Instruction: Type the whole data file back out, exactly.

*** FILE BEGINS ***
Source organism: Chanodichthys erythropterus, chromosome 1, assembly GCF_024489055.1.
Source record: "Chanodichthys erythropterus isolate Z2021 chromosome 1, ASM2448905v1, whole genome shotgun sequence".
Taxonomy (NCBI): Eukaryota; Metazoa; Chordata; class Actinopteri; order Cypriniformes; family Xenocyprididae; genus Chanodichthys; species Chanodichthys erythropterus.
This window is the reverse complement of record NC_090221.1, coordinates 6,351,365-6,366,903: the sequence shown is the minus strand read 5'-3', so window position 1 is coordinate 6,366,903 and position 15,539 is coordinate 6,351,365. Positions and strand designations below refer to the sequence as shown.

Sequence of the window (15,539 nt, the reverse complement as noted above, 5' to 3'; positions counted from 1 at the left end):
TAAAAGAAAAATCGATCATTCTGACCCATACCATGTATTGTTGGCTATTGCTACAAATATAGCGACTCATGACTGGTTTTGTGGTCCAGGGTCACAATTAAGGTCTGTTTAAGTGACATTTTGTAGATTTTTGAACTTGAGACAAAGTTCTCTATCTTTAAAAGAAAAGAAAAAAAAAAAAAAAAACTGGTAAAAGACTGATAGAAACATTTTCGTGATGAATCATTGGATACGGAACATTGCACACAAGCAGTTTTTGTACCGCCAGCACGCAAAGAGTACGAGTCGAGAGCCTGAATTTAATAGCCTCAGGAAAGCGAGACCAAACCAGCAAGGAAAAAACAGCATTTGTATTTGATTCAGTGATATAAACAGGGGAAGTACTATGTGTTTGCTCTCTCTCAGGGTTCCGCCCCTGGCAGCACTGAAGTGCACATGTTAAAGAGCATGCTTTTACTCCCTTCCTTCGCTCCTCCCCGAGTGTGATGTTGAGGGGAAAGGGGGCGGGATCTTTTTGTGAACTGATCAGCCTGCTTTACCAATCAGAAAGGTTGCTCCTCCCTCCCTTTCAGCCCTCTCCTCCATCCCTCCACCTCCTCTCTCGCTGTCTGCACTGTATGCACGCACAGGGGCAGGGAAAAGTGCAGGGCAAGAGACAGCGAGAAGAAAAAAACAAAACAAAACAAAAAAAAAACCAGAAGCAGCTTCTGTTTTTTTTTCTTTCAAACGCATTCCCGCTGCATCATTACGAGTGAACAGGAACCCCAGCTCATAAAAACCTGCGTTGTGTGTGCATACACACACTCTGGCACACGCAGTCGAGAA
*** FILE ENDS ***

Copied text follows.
Source organism: Chanodichthys erythropterus, chromosome 1, assembly GCF_024489055.1.
Source record: "Chanodichthys erythropterus isolate Z2021 chromosome 1, ASM2448905v1, whole genome shotgun sequence".
Taxonomy (NCBI): Eukaryota; Metazoa; Chordata; class Actinopteri; order Cypriniformes; family Xenocyprididae; genus Chanodichthys; species Chanodichthys erythropterus.
This window is the reverse complement of record NC_090221.1, coordinates 6,351,365-6,366,903: the sequence shown is the minus strand read 5'-3', so window position 1 is coordinate 6,366,903 and position 15,539 is coordinate 6,351,365. Positions and strand designations below refer to the sequence as shown.

Sequence of the window (15,539 nt, the reverse complement as noted above, 5' to 3'; positions counted from 1 at the left end):
TAAAAGAAAAATCGATCATTCTGACCCATACCATGTATTGTTGGCTATTGCTACAAATATAGCGACTCATGACTGGTTTTGTGGTCCAGGGTCACAATTAAGGTCTGTTTAAGTGACATTTTGTAGATTTTTGAACTTGAGACAAAGTTCTCTATCTTTAAAAGAAAAGAAAAAAAAAAAAAAAAACTGGTAAAAGACTGATAGAAACATTTTCGTGATGAATCATTGGATACGGAACATTGCACACAAGCAGTTTTTGTACCGCCAGCACGCAAAGAGTACGAGTCGAGAGCCTGAATTTAATAGCCTCAGGAAAGCGAGACCAAACCAGCAAGGAAAAAACAGCATTTGTATTTGATTCAGTGATATAAACAGGGGAAGTACTATGTGTTTGCTCTCTCTCAGGGTTCCGCCCCTGGCAGCACTGAAGTGCACATGTTAAAGAGCATGCTTTTACTCCCTTCCTTCGCTCCTCCCCGAGTGTGATGTTGAGGGGAAAGGGGGCGGGATCTTTTTGTGAACTGATCAGCCTGCTTTACCAATCAGAAAGGTTGCTCCTCCCTCCCTTTCAGCCCTCTCCTCCATCCCTCCACCTCCTCTCTCGCTGTCTGCACTGTATGCACGCACAGGGGCAGGGAAAAGTGCAGGGCAAGAGACAGCGAGAAGAAAAAAACAAAACAAAACAAAAAAAAAACCAGAAGCAGCTTCTGTTTTTTTTTCTTTCAAACGCATTCCCGCTGCATCATTACGAGTGAACAGGAACCCCAGCTCATAAAAACCTGCGTTGTGTGTGCATACACACACTCTGGCACACGCAGTCGAGAA